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Jamie Blackburn provides creative vision with depiction of rare Mitchell Bomber

Jamie Blackburn provided the Midlands his creative vision of a piece of its 1940’s history, a vision it could not have seen on its own – a B-25 resting on the bottom of Lake Murray. This year, the 75th anniversary of the Doolittle Raid, that vision is being validated once more through interest and purchases of Blackburn’s prints depicting a rare Mitchell

Artist Jamie Blackburn

bomber that lost an engine and ditched into Lake Murray April 4, 1943. That aircraft was part of the same B-25 fleet in which 16 crews winged their way to Tokyo April 18, 1942, on a secret mission we now refer to as the Doolittle Raid.

How the plane would have looked, settled at 150 feet in lake-bottom silt, came to Blackburn in a dream. The year-2000

print, still among his most popular works of art, was created from his imagination and “a very murky underwater photograph Dr. Bob Seigler gave me access to,” the artist recalled of his early 21st century Lake Murray Underwater Series.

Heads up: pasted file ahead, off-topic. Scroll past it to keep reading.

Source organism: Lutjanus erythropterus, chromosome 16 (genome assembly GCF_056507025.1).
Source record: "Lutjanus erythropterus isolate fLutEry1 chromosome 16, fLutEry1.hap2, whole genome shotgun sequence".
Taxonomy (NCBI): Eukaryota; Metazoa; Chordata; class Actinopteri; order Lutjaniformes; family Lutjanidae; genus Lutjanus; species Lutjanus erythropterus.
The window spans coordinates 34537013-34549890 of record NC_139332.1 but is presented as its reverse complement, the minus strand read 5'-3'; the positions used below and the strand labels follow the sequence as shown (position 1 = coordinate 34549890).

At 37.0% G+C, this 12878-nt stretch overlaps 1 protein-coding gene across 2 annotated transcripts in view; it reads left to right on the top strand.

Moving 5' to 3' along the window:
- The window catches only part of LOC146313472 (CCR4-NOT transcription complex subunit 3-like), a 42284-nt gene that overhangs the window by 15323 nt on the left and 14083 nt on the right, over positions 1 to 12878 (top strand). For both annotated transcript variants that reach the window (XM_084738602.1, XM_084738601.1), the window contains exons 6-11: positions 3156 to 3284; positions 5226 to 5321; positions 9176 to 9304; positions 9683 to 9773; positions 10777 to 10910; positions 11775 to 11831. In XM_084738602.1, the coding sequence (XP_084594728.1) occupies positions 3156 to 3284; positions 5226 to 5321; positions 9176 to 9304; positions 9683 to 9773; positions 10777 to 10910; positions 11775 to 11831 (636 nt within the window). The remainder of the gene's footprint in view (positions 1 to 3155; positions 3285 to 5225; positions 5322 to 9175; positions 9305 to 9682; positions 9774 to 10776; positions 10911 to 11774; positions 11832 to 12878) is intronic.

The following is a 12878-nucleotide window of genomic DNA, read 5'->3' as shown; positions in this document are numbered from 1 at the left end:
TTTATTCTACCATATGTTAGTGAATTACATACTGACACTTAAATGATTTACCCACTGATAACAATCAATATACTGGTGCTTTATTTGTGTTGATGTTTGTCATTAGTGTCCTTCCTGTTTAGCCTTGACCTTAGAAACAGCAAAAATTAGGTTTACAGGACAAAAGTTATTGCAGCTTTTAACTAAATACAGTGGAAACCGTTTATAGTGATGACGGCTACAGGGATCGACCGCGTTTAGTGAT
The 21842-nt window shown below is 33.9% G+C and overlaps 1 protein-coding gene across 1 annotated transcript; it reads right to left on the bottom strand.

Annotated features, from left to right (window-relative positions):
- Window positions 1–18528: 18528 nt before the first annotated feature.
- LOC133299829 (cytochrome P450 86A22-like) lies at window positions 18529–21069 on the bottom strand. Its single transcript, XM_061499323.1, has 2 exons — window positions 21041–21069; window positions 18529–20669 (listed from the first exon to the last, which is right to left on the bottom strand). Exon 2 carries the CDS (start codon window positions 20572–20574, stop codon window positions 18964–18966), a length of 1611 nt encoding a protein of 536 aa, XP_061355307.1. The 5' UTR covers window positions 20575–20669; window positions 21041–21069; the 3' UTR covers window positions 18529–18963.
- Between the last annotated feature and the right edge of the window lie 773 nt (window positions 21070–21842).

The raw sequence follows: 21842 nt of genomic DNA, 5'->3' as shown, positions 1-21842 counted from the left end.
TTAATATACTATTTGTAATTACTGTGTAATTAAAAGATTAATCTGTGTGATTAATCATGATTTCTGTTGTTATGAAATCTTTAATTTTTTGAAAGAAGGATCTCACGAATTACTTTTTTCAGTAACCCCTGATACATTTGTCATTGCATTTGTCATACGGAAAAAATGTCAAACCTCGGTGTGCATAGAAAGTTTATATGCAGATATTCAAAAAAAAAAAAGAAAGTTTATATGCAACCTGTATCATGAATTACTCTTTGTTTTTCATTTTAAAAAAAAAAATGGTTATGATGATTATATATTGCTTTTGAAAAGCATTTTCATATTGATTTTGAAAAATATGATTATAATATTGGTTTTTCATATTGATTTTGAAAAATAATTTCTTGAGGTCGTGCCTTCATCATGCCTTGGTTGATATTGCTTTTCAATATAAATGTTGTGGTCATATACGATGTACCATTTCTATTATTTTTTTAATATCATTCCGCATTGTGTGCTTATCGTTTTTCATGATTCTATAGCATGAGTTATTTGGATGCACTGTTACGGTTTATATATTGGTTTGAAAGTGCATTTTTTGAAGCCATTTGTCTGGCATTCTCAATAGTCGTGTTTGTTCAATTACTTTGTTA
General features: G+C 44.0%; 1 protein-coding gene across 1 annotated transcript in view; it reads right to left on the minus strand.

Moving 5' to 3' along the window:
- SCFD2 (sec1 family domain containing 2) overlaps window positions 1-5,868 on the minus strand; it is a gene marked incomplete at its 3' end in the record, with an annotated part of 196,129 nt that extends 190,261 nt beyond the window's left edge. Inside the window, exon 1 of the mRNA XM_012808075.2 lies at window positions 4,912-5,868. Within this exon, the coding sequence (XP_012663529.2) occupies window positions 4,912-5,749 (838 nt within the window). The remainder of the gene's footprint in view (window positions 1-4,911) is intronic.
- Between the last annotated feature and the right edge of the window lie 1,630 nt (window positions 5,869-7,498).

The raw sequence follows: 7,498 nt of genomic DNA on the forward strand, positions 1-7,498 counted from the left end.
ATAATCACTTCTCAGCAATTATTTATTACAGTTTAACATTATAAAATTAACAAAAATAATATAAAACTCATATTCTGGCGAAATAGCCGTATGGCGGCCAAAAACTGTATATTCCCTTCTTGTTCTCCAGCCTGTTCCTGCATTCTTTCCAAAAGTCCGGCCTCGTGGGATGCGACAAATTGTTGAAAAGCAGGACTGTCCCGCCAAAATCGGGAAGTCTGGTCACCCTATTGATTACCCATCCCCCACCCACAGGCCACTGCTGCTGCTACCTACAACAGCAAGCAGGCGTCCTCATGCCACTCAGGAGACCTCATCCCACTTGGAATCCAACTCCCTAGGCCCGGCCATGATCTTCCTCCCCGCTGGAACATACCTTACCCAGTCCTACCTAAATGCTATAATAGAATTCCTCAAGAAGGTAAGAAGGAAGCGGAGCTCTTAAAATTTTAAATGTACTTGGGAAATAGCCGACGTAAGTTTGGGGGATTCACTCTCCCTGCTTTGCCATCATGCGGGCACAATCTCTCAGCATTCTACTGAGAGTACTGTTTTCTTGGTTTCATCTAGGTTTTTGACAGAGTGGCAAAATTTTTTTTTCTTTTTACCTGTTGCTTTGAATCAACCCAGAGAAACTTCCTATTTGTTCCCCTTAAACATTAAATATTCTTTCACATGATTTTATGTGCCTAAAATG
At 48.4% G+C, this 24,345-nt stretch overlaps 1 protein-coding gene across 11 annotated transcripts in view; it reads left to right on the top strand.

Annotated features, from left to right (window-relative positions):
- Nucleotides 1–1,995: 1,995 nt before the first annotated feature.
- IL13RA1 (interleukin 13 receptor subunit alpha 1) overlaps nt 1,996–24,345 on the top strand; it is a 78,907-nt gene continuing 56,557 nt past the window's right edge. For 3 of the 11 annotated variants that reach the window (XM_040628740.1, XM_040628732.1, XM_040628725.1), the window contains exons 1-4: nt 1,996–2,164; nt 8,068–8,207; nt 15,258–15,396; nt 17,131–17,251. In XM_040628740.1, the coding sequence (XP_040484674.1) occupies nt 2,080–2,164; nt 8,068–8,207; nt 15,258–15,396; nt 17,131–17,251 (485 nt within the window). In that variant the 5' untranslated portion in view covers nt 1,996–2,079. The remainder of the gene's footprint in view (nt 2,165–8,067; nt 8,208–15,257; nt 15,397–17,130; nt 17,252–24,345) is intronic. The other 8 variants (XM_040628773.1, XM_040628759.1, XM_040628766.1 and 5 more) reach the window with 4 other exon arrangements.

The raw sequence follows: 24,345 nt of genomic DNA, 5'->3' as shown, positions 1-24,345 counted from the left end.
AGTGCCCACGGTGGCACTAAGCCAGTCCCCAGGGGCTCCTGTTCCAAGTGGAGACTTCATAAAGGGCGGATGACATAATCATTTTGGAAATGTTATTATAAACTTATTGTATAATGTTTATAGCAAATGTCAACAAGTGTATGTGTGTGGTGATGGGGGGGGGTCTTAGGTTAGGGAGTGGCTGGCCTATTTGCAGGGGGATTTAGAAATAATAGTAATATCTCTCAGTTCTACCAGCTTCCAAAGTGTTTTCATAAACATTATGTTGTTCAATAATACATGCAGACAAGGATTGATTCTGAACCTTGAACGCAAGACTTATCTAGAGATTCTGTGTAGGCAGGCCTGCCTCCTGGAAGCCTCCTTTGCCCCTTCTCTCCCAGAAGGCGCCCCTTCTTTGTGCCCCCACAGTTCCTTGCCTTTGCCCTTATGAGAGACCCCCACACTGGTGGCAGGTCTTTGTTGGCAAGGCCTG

Because the aircraft ditched into water that, at that era and technological times, was too deep for military recovery, it remained lost for 62 years. Blackburn’s print became the visual impetus of a rescue effort. After a dozen years of research, bureaucratic and technological negotiations, the B-25 Rescue Team brought the warbird to the surface in September 2005.

“When it came up, it was a great validation to see that my details had been correct. The numbers on the tail were just as I had painted them.”

As no museum or historic entity in the Carolinas opted to receive the huge artifact, Southern Museum of Flight in Birmingham, AL, became its dry haven and place of restoration. To help convey the B-25’s story, leaders at SMF sought the rights to Blackburn’s art to use as backdrop in the exhibit area in which the fuselage of the aircraft remains on view.

In the subsequent years, Blackburn has gained a solid foothold in the Midlands’ art scene. “The success that came from that underwater series allowed me to evolve. I now work in representational and abstract landscapes.”

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